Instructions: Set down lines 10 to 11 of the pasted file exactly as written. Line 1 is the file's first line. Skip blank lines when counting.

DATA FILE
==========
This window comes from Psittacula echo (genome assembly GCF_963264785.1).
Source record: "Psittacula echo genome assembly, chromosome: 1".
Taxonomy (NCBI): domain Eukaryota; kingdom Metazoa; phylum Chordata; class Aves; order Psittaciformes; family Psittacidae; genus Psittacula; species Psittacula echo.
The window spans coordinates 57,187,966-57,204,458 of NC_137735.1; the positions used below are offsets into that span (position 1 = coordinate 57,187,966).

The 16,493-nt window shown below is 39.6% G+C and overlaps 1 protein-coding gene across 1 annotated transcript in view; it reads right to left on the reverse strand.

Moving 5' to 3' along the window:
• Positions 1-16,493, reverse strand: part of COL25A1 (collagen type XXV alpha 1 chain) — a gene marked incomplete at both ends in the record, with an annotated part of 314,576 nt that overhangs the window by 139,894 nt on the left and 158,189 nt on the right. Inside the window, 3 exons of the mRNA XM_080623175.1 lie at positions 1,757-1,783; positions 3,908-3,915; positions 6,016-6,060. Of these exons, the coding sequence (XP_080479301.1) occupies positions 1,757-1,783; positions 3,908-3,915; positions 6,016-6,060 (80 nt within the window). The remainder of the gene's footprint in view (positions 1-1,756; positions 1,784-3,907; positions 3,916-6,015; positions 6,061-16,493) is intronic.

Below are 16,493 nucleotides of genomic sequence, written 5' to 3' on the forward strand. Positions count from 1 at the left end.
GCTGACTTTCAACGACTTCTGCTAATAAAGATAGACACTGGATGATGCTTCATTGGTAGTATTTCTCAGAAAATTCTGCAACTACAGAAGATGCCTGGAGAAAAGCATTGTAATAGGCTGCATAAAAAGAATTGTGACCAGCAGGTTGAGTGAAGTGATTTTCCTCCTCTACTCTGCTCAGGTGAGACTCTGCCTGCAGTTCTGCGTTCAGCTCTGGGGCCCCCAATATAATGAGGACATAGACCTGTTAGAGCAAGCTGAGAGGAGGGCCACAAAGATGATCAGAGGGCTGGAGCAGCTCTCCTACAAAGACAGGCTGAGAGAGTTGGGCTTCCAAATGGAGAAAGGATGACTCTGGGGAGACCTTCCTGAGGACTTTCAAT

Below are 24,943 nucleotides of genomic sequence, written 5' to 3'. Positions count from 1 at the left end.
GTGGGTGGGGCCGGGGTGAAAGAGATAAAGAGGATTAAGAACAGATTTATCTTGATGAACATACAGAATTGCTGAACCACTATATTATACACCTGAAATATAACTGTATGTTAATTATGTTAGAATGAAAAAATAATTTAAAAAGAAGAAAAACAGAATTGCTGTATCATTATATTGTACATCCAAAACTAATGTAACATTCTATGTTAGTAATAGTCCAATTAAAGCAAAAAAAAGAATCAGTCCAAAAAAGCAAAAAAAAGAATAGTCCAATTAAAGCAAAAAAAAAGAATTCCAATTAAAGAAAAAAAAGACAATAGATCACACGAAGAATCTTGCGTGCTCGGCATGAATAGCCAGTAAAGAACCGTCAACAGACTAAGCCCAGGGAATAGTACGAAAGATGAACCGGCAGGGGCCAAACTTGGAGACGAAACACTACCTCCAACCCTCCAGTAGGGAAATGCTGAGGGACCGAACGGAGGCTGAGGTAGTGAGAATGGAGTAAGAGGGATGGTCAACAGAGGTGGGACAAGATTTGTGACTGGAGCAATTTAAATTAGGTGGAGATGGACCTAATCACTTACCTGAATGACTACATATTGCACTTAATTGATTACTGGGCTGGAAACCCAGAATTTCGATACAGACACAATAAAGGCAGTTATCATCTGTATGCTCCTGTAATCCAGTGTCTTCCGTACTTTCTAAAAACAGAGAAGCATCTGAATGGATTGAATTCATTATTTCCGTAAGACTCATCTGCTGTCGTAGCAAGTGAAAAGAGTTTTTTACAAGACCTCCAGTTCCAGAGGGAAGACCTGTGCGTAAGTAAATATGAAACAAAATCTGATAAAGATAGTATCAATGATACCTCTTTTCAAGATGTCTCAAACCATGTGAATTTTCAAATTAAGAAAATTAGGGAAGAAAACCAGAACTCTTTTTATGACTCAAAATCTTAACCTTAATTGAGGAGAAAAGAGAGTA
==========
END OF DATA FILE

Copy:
Below are 24,943 nucleotides of genomic sequence, written 5' to 3'. Positions count from 1 at the left end.
GTGGGTGGGGCCGGGGTGAAAGAGATAAAGAGGATTAAGAACAGATTTATCTTGATGAACATACAGAATTGCTGAACCACTATATTATACACCTGAAATATAACTGTATGTTAATTATGTTAGAATGAAAAAATAATTTAAAAAGAAGAAAAACAGAATTGCTGTATCATTATATTGTACATCCAAAACTAATGTAACATTCTATGTTAGTAATAGTCCAATTAAAGCAAAAAAAAGAATCAGTCCAAAAAAGCAAAAAAAAGAATAGTCCAATTAAAGCAAAAAAAAAGAATTCCAATTAAAGAAAAAAAAGACAATAGATCACACGAAGAATCTTGCGTGCTCGGCATGAATAGCCAGTAAAGAACCGTCAACAGACTAAGCCCAGGGAATAGTACGAAAGATGAACCGGCAGGGGCCAAACTTGGAGACGAAACACTACCTCCAACCCTCCAGTAGGGAAATGCTGAGGGACCGAACGGAGGCTGAGGTAGTGAGAATGGAGTAAGAGGGATGGTCAACAGAGGTGGGACAAGATTTGTGACTGGAGCAATTTAAATTAGGTGGAGATGGACCTAATCACTTACCTGAATGACTACATATTGCACTTAATTGATTACTGGGCTGGAAACCCAGAATTTCGATACAGACACAATAAAGGCAGTTATCATCTGTATGCTCCTGTAATCCAGTGTCTTCCGTACTTTCTAAAAACAGAGAAGCATCTGAATGGATTGAATTCATTATTTCCGTAAGACTCATCTGCTGTCGTAGCAAGTGAAAAGAGTTTTTTACAAGACCTCCAGTTCCAGAGGGAAGACCTGTGCGTAAGTAAATATGAAACAAAATCTGATAAAGATAGTATCAATGATACCTCTTTTCAAGATGTCTCAAACCATGTGAATTTTCAAATTAAGAAAATTAGGGAAGAAAACCAGAACTCTTTTTATGACTCAAAATCTTAACCTTAATTGAGGAGAAAAGAGAGTA